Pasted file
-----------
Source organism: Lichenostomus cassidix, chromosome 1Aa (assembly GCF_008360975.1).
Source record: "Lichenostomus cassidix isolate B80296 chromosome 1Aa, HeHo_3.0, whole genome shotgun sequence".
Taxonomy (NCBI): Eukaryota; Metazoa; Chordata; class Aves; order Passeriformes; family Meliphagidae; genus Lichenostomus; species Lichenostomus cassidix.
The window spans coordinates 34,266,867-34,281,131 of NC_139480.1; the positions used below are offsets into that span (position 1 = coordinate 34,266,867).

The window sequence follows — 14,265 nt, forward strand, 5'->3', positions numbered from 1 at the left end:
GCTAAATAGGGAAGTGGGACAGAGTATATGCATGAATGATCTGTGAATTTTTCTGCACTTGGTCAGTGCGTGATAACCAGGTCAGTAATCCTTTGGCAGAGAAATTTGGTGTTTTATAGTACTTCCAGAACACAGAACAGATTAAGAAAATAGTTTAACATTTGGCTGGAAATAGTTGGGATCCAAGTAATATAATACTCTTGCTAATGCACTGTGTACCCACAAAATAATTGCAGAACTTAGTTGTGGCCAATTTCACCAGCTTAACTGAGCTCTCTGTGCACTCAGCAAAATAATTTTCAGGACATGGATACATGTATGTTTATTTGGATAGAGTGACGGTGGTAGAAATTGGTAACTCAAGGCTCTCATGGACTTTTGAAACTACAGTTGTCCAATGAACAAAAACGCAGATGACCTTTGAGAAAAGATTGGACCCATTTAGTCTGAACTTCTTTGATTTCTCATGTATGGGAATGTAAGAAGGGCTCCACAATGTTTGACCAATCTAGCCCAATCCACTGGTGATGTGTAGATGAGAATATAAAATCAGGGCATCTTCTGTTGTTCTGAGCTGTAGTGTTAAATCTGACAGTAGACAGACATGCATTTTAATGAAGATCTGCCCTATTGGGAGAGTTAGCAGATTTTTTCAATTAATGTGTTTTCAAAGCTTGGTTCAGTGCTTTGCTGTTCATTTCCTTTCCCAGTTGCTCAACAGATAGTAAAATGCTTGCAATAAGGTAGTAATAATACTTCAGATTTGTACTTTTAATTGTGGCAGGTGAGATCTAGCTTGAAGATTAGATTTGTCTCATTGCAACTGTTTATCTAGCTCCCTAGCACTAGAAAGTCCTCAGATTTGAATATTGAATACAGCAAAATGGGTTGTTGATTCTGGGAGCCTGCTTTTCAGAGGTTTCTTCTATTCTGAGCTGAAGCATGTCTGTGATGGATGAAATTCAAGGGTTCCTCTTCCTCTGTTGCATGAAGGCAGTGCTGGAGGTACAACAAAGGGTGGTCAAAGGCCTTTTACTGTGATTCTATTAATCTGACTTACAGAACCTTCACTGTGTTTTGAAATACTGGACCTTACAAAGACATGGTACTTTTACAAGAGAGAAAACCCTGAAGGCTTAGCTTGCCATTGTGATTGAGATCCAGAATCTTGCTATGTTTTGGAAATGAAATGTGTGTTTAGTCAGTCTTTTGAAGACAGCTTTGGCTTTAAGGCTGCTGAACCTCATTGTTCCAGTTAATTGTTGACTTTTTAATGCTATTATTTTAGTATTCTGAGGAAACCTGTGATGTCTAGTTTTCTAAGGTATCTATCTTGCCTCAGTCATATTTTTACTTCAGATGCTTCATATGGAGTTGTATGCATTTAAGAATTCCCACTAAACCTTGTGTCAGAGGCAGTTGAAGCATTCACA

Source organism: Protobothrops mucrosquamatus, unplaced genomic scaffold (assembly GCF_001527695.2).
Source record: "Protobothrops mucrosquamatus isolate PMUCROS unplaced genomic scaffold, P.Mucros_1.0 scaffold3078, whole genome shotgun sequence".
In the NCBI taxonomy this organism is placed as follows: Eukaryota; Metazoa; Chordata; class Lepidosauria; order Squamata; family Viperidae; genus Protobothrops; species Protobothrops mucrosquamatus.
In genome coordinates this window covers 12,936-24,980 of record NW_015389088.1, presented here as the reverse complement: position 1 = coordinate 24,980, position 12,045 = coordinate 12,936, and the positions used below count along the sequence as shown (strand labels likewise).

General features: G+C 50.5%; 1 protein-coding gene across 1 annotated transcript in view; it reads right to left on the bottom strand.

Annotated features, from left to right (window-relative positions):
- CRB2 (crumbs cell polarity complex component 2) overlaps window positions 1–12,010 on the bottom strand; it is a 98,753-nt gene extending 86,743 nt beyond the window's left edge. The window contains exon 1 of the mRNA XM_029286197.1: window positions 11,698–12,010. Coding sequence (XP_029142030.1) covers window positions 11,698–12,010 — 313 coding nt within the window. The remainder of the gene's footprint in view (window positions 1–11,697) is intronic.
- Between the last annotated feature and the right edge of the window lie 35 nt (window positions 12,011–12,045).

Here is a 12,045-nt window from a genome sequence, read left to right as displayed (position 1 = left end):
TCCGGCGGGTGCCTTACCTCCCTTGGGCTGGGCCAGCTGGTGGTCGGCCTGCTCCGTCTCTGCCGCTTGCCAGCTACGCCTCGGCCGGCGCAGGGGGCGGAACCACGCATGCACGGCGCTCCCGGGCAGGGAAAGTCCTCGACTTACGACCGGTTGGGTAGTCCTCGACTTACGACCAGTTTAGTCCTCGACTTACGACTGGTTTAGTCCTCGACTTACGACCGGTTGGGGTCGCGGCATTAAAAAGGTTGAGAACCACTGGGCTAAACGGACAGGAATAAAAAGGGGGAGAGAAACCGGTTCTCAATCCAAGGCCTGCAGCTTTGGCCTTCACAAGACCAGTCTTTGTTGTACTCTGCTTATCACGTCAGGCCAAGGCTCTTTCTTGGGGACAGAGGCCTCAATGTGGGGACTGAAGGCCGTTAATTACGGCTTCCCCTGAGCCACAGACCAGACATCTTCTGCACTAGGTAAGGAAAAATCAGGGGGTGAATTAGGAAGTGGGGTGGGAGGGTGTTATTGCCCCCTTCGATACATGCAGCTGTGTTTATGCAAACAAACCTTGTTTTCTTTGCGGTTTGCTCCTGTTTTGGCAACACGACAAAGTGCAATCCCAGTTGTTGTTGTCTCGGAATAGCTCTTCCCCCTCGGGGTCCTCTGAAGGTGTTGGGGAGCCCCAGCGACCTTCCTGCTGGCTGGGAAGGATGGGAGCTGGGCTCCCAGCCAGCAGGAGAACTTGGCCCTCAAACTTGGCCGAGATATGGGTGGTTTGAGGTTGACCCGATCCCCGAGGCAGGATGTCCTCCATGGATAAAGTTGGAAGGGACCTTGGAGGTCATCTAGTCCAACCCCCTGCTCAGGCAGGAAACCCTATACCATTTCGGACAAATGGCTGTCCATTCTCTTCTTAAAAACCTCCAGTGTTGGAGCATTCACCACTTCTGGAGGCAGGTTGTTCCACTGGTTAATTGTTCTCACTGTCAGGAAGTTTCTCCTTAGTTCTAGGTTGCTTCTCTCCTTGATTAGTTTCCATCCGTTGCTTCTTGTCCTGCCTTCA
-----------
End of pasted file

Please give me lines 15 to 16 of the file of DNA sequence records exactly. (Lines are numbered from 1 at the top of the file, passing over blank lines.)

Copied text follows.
Here is a 12,045-nt window from a genome sequence, read left to right as displayed (position 1 = left end):
TCCGGCGGGTGCCTTACCTCCCTTGGGCTGGGCCAGCTGGTGGTCGGCCTGCTCCGTCTCTGCCGCTTGCCAGCTACGCCTCGGCCGGCGCAGGGGGCGGAACCACGCATGCACGGCGCTCCCGGGCAGGGAAAGTCCTCGACTTACGACCGGTTGGGTAGTCCTCGACTTACGACCAGTTTAGTCCTCGACTTACGACTGGTTTAGTCCTCGACTTACGACCGGTTGGGGTCGCGGCATTAAAAAGGTTGAGAACCACTGGGCTAAACGGACAGGAATAAAAAGGGGGAGAGAAACCGGTTCTCAATCCAAGGCCTGCAGCTTTGGCCTTCACAAGACCAGTCTTTGTTGTACTCTGCTTATCACGTCAGGCCAAGGCTCTTTCTTGGGGACAGAGGCCTCAATGTGGGGACTGAAGGCCGTTAATTACGGCTTCCCCTGAGCCACAGACCAGACATCTTCTGCACTAGGTAAGGAAAAATCAGGGGGTGAATTAGGAAGTGGGGTGGGAGGGTGTTATTGCCCCCTTCGATACATGCAGCTGTGTTTATGCAAACAAACCTTGTTTTCTTTGCGGTTTGCTCCTGTTTTGGCAACACGACAAAGTGCAATCCCAGTTGTTGTTGTCTCGGAATAGCTCTTCCCCCTCGGGGTCCTCTGAAGGTGTTGGGGAGCCCCAGCGACCTTCCTGCTGGCTGGGAAGGATGGGAGCTGGGCTCCCAGCCAGCAGGAGAACTTGGCCCTCAAACTTGGCCGAGATATGGGTGGTTTGAGGTTGACCCGATCCCCGAGGCAGGATGTCCTCCATGGATAAAGTTGGAAGGGACCTTGGAGGTCATCTAGTCCAACCCCCTGCTCAGGCAGGAAACCCTATACCATTTCGGACAAATGGCTGTCCATTCTCTTCTTAAAAACCTCCAGTGTTGGAGCATTCACCACTTCTGGAGGCAGGTTGTTCCACTGGTTAATTGTTCTCACTGTCAGGAAGTTTCTCCTTAGTTCTAGGTTGCTTCTCTCCTTGATTAGTTTCCATCCGTTGCTTCTTGTCCTGCCTTCA